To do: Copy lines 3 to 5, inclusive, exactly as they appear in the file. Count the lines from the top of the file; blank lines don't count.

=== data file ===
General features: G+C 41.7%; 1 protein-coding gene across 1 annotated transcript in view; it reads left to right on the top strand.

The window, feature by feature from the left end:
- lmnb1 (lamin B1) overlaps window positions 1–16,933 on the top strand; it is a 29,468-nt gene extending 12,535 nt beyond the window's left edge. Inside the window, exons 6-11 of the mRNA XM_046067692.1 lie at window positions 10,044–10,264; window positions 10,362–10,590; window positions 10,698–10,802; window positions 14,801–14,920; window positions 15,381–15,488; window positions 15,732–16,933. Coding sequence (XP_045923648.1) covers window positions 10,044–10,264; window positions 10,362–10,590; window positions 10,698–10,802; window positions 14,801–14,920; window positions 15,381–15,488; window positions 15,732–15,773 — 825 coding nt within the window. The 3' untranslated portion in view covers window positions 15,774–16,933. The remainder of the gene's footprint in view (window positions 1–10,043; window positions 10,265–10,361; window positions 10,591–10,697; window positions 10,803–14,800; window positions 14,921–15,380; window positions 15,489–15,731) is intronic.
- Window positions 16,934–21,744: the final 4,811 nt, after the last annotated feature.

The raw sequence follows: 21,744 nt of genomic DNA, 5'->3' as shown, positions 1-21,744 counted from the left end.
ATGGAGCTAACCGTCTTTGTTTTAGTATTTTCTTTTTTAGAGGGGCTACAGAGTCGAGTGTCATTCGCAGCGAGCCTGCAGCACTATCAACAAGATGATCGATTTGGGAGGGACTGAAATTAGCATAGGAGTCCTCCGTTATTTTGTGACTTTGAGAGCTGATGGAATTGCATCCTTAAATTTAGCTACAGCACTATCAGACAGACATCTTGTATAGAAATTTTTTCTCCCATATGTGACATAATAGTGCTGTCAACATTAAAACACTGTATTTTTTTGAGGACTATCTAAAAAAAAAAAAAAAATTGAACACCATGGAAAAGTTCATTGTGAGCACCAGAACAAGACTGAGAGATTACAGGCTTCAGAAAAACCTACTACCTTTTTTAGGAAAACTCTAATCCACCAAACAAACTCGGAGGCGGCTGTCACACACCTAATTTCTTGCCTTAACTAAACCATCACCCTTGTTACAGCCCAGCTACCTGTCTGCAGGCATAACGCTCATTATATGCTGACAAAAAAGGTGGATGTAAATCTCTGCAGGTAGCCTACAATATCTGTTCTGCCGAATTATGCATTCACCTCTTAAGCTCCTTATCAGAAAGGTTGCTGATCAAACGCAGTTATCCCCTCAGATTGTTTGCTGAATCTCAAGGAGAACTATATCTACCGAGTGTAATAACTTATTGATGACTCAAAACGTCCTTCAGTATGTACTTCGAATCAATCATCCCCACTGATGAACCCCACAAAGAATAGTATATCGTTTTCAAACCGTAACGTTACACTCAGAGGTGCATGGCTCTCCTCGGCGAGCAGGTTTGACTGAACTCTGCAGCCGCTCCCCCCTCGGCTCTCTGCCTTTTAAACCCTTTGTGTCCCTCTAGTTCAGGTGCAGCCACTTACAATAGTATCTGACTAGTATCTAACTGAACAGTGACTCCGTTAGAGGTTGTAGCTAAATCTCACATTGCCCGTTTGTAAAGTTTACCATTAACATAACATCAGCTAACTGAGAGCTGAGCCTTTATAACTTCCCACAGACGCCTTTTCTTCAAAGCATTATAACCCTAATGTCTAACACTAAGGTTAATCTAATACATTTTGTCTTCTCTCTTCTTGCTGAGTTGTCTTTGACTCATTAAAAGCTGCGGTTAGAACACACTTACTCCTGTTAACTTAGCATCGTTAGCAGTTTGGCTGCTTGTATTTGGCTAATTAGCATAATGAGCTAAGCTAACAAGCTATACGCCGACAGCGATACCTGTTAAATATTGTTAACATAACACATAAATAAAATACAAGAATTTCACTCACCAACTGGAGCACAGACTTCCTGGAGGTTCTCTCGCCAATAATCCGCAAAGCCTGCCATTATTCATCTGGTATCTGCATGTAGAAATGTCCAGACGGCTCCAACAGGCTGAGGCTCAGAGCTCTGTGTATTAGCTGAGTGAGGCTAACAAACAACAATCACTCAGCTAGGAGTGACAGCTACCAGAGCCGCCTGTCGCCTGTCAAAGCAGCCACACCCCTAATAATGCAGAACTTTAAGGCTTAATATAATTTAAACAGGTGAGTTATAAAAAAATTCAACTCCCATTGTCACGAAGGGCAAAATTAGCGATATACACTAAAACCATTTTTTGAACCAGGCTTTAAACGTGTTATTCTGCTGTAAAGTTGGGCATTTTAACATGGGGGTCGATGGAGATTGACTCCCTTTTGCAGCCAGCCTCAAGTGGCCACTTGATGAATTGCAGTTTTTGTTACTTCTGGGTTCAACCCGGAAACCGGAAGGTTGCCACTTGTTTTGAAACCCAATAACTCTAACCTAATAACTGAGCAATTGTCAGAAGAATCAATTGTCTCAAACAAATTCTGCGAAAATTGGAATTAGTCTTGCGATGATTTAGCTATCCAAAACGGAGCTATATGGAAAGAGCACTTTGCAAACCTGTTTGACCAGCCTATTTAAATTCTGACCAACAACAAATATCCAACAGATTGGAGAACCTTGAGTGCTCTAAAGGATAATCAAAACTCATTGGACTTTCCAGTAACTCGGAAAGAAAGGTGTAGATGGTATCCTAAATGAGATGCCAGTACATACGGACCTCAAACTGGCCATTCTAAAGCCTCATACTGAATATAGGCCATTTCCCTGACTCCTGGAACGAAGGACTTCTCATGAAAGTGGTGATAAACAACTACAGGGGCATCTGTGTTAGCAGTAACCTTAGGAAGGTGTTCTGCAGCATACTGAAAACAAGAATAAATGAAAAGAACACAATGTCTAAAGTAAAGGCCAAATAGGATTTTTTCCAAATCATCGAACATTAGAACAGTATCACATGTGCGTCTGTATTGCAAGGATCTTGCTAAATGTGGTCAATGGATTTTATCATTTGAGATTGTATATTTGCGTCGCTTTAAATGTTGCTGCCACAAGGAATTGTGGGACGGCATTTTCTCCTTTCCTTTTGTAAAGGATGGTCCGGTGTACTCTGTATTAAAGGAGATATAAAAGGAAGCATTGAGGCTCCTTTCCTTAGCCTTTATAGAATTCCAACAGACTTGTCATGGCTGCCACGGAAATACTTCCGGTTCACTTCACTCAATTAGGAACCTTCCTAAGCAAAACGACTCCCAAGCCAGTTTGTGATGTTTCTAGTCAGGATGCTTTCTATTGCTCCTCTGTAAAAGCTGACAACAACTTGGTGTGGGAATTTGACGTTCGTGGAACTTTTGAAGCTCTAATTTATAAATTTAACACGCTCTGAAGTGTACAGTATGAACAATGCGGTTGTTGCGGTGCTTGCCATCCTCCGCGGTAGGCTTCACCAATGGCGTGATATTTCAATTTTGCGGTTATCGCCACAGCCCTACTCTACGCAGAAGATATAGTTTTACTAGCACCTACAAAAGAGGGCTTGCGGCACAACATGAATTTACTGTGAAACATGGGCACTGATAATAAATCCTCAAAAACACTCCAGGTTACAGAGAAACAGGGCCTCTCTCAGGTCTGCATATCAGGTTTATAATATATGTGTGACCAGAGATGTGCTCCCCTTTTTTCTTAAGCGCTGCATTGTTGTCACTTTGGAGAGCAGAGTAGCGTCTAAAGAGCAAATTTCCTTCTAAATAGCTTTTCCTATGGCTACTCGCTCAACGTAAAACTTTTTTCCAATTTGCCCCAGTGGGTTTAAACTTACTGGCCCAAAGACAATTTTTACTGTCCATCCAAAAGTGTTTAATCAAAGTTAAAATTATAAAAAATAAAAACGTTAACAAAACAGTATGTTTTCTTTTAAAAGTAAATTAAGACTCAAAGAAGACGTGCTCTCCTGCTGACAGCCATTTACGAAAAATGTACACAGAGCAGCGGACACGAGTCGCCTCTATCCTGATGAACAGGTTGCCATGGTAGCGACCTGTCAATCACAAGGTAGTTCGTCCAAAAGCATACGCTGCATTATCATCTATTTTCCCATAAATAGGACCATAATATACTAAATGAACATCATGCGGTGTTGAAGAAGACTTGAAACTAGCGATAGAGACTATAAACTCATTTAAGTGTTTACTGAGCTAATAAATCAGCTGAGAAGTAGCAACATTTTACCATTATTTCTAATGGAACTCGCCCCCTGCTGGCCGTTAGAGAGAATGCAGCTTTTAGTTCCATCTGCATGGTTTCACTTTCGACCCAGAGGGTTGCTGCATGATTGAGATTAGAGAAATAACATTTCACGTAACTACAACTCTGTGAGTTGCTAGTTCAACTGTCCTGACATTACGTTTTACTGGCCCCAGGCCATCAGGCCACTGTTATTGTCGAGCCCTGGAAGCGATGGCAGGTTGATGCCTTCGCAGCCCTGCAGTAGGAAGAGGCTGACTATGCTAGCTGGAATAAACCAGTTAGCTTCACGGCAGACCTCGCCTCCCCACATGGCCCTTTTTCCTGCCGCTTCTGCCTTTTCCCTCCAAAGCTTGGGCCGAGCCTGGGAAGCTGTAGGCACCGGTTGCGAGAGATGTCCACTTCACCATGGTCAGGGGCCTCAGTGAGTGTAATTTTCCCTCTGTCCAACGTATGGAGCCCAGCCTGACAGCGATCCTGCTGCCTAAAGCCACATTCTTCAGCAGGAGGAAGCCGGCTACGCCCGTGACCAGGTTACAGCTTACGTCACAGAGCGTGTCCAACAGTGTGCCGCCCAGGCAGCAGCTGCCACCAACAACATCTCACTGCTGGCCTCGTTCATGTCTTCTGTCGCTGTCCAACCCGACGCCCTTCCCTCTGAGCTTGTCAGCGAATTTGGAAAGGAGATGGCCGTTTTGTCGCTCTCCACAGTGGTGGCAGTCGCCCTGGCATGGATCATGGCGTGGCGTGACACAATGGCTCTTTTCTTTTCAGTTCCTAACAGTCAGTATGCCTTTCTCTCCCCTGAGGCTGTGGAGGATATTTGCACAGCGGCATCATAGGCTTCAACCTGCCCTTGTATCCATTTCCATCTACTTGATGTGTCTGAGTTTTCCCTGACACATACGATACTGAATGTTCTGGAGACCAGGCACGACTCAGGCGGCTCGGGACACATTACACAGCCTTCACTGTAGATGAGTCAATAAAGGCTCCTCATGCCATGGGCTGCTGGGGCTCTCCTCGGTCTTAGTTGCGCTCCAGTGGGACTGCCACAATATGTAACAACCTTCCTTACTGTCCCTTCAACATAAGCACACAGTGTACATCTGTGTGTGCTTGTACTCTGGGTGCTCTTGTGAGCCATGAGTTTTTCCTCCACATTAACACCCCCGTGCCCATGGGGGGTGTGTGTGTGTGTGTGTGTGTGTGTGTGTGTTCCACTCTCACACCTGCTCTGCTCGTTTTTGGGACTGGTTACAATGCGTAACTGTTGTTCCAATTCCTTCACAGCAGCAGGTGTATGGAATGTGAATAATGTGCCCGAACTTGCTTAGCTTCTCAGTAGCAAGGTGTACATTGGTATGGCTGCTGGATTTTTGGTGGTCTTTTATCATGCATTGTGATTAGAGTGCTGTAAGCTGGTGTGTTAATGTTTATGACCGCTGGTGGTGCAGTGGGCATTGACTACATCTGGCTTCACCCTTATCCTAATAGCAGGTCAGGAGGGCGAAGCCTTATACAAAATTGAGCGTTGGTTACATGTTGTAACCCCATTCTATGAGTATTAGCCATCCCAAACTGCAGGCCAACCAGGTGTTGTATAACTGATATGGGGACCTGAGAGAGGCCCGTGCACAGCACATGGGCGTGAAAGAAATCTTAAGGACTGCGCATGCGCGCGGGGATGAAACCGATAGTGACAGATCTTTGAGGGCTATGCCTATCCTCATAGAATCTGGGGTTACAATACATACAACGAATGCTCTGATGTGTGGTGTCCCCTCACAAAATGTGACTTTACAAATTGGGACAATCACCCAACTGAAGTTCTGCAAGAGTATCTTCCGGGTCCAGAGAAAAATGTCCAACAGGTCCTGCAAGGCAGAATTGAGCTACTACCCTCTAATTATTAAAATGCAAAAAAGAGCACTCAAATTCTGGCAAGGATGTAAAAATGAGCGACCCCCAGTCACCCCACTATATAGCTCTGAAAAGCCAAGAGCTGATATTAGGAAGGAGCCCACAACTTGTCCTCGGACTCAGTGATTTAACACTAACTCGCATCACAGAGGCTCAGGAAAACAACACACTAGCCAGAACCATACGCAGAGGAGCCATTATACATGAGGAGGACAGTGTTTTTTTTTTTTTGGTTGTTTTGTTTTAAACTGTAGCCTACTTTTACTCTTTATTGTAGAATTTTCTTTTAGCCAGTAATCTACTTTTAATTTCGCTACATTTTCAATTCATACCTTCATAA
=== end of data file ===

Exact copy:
- lmnb1 (lamin B1) overlaps window positions 1–16,933 on the top strand; it is a 29,468-nt gene extending 12,535 nt beyond the window's left edge. Inside the window, exons 6-11 of the mRNA XM_046067692.1 lie at window positions 10,044–10,264; window positions 10,362–10,590; window positions 10,698–10,802; window positions 14,801–14,920; window positions 15,381–15,488; window positions 15,732–16,933. Coding sequence (XP_045923648.1) covers window positions 10,044–10,264; window positions 10,362–10,590; window positions 10,698–10,802; window positions 14,801–14,920; window positions 15,381–15,488; window positions 15,732–15,773 — 825 coding nt within the window. The 3' untranslated portion in view covers window positions 15,774–16,933. The remainder of the gene's footprint in view (window positions 1–10,043; window positions 10,265–10,361; window positions 10,591–10,697; window positions 10,803–14,800; window positions 14,921–15,380; window positions 15,489–15,731) is intronic.
- Window positions 16,934–21,744: the final 4,811 nt, after the last annotated feature.

The raw sequence follows: 21,744 nt of genomic DNA, 5'->3' as shown, positions 1-21,744 counted from the left end.